Sunday, a takeoff on Mount Baker’s Banked Slalom race, the Hurricane Ridge Almost Legendary Baked Slalom, gets going with racers shredding what should be fresh powder all day.
“We build a snake run and have a twisty-turny race to the bottom all done on a snowskate,” Crippen said.
“There’s plenty of area to set up a chair and check it out.”
To check out last year’s epic Baked Slalom race, visit tinyurl.com/PDN-Snowskate.
Blackmouth hot in PA
I checked in with Bob Aunspach of Swain’s General Store (360-452-2357) in Port Angeles for the first time and he had some good news and some bad for those looking to fish closer to the major population centers here on the North Olympic Peninsula.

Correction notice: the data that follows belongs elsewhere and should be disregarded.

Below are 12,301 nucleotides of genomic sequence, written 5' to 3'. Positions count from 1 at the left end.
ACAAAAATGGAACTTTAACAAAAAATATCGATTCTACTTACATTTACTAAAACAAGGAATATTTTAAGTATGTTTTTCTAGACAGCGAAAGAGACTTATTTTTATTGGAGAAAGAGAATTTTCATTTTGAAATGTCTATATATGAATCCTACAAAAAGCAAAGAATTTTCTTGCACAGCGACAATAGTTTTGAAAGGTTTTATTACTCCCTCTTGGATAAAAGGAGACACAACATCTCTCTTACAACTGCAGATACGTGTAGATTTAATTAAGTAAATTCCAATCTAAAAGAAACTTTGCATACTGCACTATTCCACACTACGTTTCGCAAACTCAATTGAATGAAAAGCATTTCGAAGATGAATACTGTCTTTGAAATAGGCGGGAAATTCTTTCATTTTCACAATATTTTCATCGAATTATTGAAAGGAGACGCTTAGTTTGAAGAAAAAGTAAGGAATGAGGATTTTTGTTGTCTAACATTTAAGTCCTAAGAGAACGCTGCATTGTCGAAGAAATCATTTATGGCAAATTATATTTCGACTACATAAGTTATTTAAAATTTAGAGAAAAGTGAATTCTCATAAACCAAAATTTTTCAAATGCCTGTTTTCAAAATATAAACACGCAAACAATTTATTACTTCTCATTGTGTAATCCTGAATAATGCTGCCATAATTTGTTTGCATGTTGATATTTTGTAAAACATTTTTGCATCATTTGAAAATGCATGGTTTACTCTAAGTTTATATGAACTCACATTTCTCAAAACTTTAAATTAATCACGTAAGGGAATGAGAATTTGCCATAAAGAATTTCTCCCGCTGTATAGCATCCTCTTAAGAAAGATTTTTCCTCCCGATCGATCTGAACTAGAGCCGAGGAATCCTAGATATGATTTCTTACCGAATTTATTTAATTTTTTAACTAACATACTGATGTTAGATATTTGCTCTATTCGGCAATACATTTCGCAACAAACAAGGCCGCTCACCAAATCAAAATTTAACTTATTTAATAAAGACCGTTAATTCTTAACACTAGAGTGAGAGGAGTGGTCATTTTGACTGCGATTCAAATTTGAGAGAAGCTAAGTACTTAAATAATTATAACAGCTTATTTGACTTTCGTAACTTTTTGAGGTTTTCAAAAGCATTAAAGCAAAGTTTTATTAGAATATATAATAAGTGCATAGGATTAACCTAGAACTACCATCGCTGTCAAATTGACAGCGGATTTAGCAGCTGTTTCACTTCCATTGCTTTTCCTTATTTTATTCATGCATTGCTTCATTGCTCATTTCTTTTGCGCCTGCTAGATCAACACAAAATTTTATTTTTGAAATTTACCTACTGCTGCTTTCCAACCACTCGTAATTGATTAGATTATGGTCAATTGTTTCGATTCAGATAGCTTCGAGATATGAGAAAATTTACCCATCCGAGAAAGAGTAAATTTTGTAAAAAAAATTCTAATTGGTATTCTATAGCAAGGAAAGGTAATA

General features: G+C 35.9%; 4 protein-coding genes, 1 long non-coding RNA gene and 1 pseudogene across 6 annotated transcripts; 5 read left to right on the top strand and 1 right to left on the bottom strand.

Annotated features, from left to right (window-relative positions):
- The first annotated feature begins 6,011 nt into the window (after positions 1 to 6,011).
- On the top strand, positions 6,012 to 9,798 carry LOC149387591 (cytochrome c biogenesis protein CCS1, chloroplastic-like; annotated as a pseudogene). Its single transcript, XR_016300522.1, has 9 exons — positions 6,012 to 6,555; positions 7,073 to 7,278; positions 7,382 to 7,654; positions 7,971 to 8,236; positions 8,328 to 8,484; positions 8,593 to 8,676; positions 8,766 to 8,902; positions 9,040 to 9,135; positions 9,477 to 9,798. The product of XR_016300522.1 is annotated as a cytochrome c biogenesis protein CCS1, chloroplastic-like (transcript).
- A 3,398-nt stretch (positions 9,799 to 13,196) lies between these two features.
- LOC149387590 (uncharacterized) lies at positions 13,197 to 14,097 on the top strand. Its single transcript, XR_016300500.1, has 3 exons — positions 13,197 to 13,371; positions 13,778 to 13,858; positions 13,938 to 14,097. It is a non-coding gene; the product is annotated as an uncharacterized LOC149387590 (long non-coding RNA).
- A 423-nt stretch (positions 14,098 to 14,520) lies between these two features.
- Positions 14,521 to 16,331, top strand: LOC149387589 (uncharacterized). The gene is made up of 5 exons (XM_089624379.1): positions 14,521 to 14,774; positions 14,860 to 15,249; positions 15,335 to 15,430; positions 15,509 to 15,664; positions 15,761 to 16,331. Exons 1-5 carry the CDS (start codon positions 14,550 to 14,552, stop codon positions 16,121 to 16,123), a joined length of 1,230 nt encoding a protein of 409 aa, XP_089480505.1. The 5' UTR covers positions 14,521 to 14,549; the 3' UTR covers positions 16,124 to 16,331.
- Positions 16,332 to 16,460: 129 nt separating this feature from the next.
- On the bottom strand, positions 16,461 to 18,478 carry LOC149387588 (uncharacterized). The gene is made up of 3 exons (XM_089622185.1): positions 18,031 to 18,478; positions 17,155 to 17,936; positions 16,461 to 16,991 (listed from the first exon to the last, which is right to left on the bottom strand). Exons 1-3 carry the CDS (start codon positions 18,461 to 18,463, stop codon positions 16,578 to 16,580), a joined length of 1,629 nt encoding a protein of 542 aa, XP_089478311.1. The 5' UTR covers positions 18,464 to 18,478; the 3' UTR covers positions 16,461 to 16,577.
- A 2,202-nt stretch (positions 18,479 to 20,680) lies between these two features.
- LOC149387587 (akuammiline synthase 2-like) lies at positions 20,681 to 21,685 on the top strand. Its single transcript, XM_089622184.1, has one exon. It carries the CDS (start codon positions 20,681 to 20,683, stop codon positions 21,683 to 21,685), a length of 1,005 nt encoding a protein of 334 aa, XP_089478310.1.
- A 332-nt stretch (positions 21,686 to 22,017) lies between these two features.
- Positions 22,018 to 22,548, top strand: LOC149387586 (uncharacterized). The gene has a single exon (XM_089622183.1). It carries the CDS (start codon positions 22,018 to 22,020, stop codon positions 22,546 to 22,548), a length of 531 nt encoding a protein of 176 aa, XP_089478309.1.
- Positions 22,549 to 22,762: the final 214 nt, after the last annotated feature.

“Last weekend was fabulous for winter blackmouth in Port Angeles,” Aunspach said.
Creel reports back him up, with 23 boats and 36 anglers racking up 24 chinook in the gorgeous weather last Sunday and 19 boats with 36 anglers hauling in 45 chinook last Saturday.
Things might dip a bit this weekend with wet weather forecast and the seasonal tidal change coming overnight on Saturday.
“You might expect it to taper off a little bit because of the tides, as the fishing is better around here on the outgoing tide in the morning.” Aunspach said.
Aunspach added that fisherman are looking into areas near Sekiu and he’s been hearing of some spring chinook being caught out that way.
“They are just starting to get the docks in out there so we should hear a little more from them in the future,” Aunspach said.
Five boats with 16 anglers landed eight chinook Sunday out at Olson’s Resort.